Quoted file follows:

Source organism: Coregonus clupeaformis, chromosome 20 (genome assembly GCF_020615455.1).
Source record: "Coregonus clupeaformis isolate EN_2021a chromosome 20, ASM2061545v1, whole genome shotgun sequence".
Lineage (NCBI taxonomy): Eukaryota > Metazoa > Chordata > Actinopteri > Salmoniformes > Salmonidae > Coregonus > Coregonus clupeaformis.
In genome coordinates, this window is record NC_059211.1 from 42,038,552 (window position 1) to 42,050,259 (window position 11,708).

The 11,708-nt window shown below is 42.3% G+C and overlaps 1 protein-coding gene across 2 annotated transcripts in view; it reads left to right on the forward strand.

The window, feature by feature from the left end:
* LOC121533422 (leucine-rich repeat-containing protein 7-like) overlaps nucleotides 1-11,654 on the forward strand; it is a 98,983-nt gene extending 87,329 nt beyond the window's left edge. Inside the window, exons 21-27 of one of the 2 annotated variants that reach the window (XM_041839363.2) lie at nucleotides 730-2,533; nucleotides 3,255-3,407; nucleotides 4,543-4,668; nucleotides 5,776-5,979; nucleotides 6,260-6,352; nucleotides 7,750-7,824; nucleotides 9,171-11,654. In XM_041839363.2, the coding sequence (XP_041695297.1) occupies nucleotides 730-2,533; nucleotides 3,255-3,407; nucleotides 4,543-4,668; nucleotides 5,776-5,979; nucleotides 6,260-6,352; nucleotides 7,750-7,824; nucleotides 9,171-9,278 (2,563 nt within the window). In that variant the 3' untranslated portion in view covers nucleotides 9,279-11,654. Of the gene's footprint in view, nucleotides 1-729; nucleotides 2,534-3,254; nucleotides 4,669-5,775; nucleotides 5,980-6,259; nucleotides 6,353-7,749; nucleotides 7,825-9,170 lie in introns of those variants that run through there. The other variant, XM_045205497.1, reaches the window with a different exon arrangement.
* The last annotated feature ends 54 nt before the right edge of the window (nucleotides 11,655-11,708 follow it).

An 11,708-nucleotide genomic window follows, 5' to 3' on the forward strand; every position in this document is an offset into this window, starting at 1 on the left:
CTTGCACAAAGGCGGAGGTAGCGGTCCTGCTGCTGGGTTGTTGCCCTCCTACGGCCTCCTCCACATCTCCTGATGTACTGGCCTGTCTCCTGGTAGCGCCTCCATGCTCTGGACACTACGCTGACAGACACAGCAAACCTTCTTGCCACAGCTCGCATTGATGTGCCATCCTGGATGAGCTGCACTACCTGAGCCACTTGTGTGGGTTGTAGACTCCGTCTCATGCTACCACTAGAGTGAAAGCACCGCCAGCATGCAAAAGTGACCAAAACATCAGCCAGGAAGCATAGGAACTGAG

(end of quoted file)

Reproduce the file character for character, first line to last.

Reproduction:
Source organism: Coregonus clupeaformis, chromosome 20 (genome assembly GCF_020615455.1).
Source record: "Coregonus clupeaformis isolate EN_2021a chromosome 20, ASM2061545v1, whole genome shotgun sequence".
Lineage (NCBI taxonomy): Eukaryota > Metazoa > Chordata > Actinopteri > Salmoniformes > Salmonidae > Coregonus > Coregonus clupeaformis.
In genome coordinates, this window is record NC_059211.1 from 42,038,552 (window position 1) to 42,050,259 (window position 11,708).

The 11,708-nt window shown below is 42.3% G+C and overlaps 1 protein-coding gene across 2 annotated transcripts in view; it reads left to right on the forward strand.

The window, feature by feature from the left end:
* LOC121533422 (leucine-rich repeat-containing protein 7-like) overlaps nucleotides 1-11,654 on the forward strand; it is a 98,983-nt gene extending 87,329 nt beyond the window's left edge. Inside the window, exons 21-27 of one of the 2 annotated variants that reach the window (XM_041839363.2) lie at nucleotides 730-2,533; nucleotides 3,255-3,407; nucleotides 4,543-4,668; nucleotides 5,776-5,979; nucleotides 6,260-6,352; nucleotides 7,750-7,824; nucleotides 9,171-11,654. In XM_041839363.2, the coding sequence (XP_041695297.1) occupies nucleotides 730-2,533; nucleotides 3,255-3,407; nucleotides 4,543-4,668; nucleotides 5,776-5,979; nucleotides 6,260-6,352; nucleotides 7,750-7,824; nucleotides 9,171-9,278 (2,563 nt within the window). In that variant the 3' untranslated portion in view covers nucleotides 9,279-11,654. Of the gene's footprint in view, nucleotides 1-729; nucleotides 2,534-3,254; nucleotides 4,669-5,775; nucleotides 5,980-6,259; nucleotides 6,353-7,749; nucleotides 7,825-9,170 lie in introns of those variants that run through there. The other variant, XM_045205497.1, reaches the window with a different exon arrangement.
* The last annotated feature ends 54 nt before the right edge of the window (nucleotides 11,655-11,708 follow it).

An 11,708-nucleotide genomic window follows, 5' to 3' on the forward strand; every position in this document is an offset into this window, starting at 1 on the left:
CTTGCACAAAGGCGGAGGTAGCGGTCCTGCTGCTGGGTTGTTGCCCTCCTACGGCCTCCTCCACATCTCCTGATGTACTGGCCTGTCTCCTGGTAGCGCCTCCATGCTCTGGACACTACGCTGACAGACACAGCAAACCTTCTTGCCACAGCTCGCATTGATGTGCCATCCTGGATGAGCTGCACTACCTGAGCCACTTGTGTGGGTTGTAGACTCCGTCTCATGCTACCACTAGAGTGAAAGCACCGCCAGCATGCAAAAGTGACCAAAACATCAGCCAGGAAGCATAGGAACTGAG